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The Religious Beliefs and Religious Background of
Karl Marx
Father of Marxist Communism

Karl Marx was born to a Jewish Lutheran family. About a year before Marx was born, his father had converted to the Prussian state religion of Lutheranism in order to continue working as a lawyer. Luthernism was the major Protestant denomination of Christianity where Marx lived. Marx and his family were nominally Christian. Karl Marx was raised in an essentially non-religious home and he adopted atheism.

Karl Marx founded Marxism, which is widely known as an influential political and economic system, but which is also a religion from a sociological perspective. Marx founded "Marxist Communism" and he was one of history's most important proponents of Communism. Marx co-authored The Communist Manifesto, which is probably the most important document in the history of Communsim, essentially the "scripture" or "holy book" of the movement. But Marx himself did not create Communism; it was an existing, organized philosophy that he was attracted to.

The passage below briefly describes the religious background and religious affiliation of Karl Marx.

Source: Josh McDowell & Don Stewart. Understanding Secular Religions. Here's Life Publishers, Inc.: San Bernardino (1982). Pages 45-46.

The name of Karl Marx is probably the best known of any founder of a political or economic system...

Karl Marx was born in Trier, an ancient German city in the Rhineland... His ancestors, Jewish on both his mother's and father's sides, were rabbis. His father, Heinrich, had converted to Protestantism in 1816 or 1817 in order to continue practicing law after the Prussian edict denying Jews to the bar. Karl was born in 1818 and baptized in 1824, but his mother, Henriette, did not convert until 1825, when Karl was 7. While the family did not appear religious at all -- it was said that not a single volume on religion or theology was in Heinrich's modest library -- Karl was raised in an atmosphere of religious toleration. There was some discrimination against Jews in the area, but general religious tolerance was the standard. Karl was sent to religious school primarily for academic rather than religious training. On the whole, the family was not committed to either evangelical Protestantism or evangelical Judaism. Vincent Miceli notes:

The family lived as very liberal Protestants, that is, without any profound religious beliefs. Thus, Karl grew up without an inhibiting consciousness of himself as being Jewish. In changing his credal allegience, or course, the father, newly baptized Heinrich, experienced the alienation of turning his back on his religious family and traditions. Thus, though politically emancipated and socially liberated from the ghetto, the experience of being uprooted and not completely at home in the Germany of the nineteenth century did affect the Marx family (Miceli, Atheism, pp. 94, 95).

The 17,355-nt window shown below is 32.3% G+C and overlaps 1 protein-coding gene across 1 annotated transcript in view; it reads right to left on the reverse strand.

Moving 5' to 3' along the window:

From: Michael H. Hart, The 100: A Ranking of the Most Influential Persons in History, Hart Publishing Company, New York City (1978), pages 91-92:
Marx's writings form the theoretical basis of Communism, and in view of the extraordinary growth of that movement in the twentieth century, it is clear that he deserves a high place on this list [of the 100 most influential persons in world history]. The question is how high should he be ranked?

A major factor in that decision is one's estimate of the importance of Communism in the long-term history of the world. Since the rise of Communism is a part of recent history, it is hard to get an accurate perspective. However, though one cannot be sure just how far Communism will go and just how long it will last, it should be apparent by now that the ideology is solidly entrenched, and will be a major influence in the world for at least a few centuries to come.

At the present time [1978], about one century after Marx's death, the number of persons who adhere at least nominally to Marxism is close to 1.3 billion. This is a greater number of adherents than any other ideology has had in the entire history of mankind--not only in absolute numbers, but also as a fraction of the total world population. This has led many Communists, and some non-Communists as well, to believe that the future may see the eventual worldwide triumph of Marxism. It is very difficult, though, to extrapolate such trends into the future with confidence. There have been many ideologies which seemed very important during their heyday, but which eventually died out. (The religion founded by Mani is an interesting example.) Back in 1900, it seemed obvious that constitutional democracy was the wave of the future. Hopefully, that will eventually be the case, but few would say any longer that such an outcome is assured.

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Webpage created 20 April 2005. Last modified 12 June 2005.
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